Dr. Offit's Testimony
This is Dr. Paul Offit's testimony to the House Government Reform Committee, given on 6 April 2000. Dr. Offit addressed the question of: Does the MMR vaccine cause autism?
My name is Paul Offit. I am a pediatrician. I am also the Chief of Infectious Diseases and the Henle Professor of Immunologic and Infectious Diseases at The Children’s Hospital of Philadelphia and the University of Pennsylvania School of Medicine. I am also a member of the Advisory Committee on Immunization Practices to the CDC. I have 20 years of experience in the areas of virology and immunology.
My role, in these proceedings, is to explore the theories that have arisen due to concerns by the public that autism might be caused by the combination of measles, mumps, and rubella vaccines (known as MMR). No evidence exists that proves this association. However, three theories have been used to explain it. In the time that I have been given, I would like to explain why I think that these theories are not valid.
The first invalid theory is that children who get the measles vaccine make an immune response not only to the vaccine, but also to their own nervous system. This kind of reaction is called autoimmunity. To understand why this theory is invalid, we must first understand differences between natural measles infection and measles vaccination.
During natural measles infection, the measles virus reproduces itself many times in the body and causes disease. In contrast, following measles vaccination, the vaccine virus reproduces itself much less and doesn’t cause disease. Because more measles proteins are made during natural infection than after immunization, the immune response to natural infection is greater than the immune response to immunization.
If the immune response is greater after natural infection, then the autoimmune response would also be greater. If this were the case, then autoimmunity should occur more frequently after natural infection than after vaccination. Or, said another way, if measles virus caused autism, measles vaccination would lower, not raise, the incidence of autism.
The second invalid theory is that the child’s immune system is simply overwhelmed by seeing three viruses in a vaccine at the same time. Some have gone so far as to suggest that it may be of benefit to divide the MMR vaccine into three separate vaccines. The rationale behind this theory is that children do not normally encounter such an assault on the immune system.
From the birth canal and beyond, infants are confronted by a host of different challenges to their immune system. Their intestines encounter foreign proteins in milk and formula. Their lungs encounter bacteria inhaled on the surface of dust in the air. And literally thousands of different bacteria immediately start to live on the skin, as well as on the lining of the nose, throat, and intestines. Here is how infants deal with this immediate confrontation to their immune system.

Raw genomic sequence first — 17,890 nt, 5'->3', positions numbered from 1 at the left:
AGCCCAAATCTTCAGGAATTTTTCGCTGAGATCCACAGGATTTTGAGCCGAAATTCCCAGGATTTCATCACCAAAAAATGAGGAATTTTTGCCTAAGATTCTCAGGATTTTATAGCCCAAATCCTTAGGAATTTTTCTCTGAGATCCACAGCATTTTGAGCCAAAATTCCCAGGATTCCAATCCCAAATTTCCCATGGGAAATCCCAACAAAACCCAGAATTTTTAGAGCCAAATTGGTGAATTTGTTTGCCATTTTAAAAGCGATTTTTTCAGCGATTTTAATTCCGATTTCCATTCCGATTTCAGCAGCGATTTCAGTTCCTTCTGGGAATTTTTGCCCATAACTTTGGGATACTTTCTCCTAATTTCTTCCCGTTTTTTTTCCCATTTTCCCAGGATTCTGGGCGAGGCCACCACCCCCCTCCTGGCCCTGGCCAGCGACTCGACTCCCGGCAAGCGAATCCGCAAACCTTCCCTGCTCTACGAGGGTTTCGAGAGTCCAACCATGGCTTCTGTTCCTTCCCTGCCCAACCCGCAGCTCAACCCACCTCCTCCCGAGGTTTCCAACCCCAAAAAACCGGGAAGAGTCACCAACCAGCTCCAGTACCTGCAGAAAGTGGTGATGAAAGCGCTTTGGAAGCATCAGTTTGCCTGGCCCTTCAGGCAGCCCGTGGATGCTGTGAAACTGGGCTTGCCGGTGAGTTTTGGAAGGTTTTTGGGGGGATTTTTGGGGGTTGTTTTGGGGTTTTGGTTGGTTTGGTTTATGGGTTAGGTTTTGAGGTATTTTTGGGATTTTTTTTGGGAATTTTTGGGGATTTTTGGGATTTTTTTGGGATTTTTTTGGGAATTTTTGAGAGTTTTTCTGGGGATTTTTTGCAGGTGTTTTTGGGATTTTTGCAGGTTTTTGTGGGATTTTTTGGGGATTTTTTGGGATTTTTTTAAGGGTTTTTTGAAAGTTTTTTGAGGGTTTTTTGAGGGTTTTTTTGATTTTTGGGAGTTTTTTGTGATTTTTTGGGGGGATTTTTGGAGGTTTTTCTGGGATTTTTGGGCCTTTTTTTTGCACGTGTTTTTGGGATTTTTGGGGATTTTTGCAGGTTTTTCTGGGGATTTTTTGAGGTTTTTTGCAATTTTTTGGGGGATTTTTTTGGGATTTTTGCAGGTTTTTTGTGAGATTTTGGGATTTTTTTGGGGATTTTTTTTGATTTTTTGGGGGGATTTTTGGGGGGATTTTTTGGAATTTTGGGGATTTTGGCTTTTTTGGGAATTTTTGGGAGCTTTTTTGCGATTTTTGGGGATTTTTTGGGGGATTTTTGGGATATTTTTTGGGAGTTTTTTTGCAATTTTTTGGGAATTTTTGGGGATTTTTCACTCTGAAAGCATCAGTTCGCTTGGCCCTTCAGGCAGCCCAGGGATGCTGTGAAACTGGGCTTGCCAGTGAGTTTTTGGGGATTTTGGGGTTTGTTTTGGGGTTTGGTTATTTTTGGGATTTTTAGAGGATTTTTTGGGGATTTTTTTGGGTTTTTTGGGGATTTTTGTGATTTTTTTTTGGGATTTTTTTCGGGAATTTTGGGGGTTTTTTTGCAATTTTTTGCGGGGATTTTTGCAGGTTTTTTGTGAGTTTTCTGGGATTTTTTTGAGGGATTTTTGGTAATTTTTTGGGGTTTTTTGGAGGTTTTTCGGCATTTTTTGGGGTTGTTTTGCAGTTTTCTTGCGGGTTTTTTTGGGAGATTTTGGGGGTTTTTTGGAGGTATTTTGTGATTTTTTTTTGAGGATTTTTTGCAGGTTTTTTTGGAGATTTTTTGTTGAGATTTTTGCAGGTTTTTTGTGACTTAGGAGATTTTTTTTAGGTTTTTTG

Babies have a tremendous capacity to respond to their environment from the minute they are born. The newborn has billions of immunologic cells that are capable of responding to millions of different microorganisms. By quickly making an immune response to bacteria that live on the surface of their intestines, babies keep those bacteria from invading their bloodstream and causing serious disease. Therefore, the combination of the three vaccines contained in MMR, or even the 10 vaccines given in the first 2 years of life, is literally a raindrop in the ocean of what infants successfully encounter in their environment every day.
The third invalid theory is that the MMR vaccine is given by an unnatural route. The rationale behind this theory is that children do not normally encounter viruses or bacteria under their skin or in their muscles. But infants and children frequently encounter viruses and bacteria in many places throughout the body. Our species survives because, from the minute we are born, we are capable of meeting challenges at all sites.
To review, here are the medical facts:
The parents we’ve heard testifying here today are asking a scientific question, "Does the MMR vaccine cause autism?" Questions of science are best answered by scientific studies. And the answer to this question is already available. Dr. Brent Taylor and his coworkers in London have conducted a large, meticulously designed, well-controlled study that disproved an association between MMR vaccine and autism. I believe other studies will confirm Dr. Taylor’s results.
"What is at stake here?"
In the early 1990s our immunization rates against measles dropped only about 10%. Measles outbreaks swept across our country. About 11,000 people were hospitalized and 123 died from measles – died from a disease that is easily and safely prevented by a vaccine.
My concern, Mr. Chairman, is that some parents listening to or reading about this hearing might incorrectly conclude that vaccines cause autism. This is clearly not the case – vaccines are extremely safe and highly effective. I encourage this committee to make that fact clear to every parent in America.
If, as a result of reading about this hearing, some parents choose to withhold or delay vaccines for their children, their tragedy could be profound. If many parents choose to withhold vaccines, the tragedy all across America could be devastating.
Let’s proceed cautiously, carefully, and scientifically.
Mr. Chairman, I am ready to respond to any questions the committee might have.
Important disclaimer: The information on pkids.org is for educational purposes only and should not be considered to be medical advice. It is not meant to replace the advice of the physician who cares for your child. All medical advice and information should be considered to be incomplete without a physical exam, which is not possible without a visit to your doctor.
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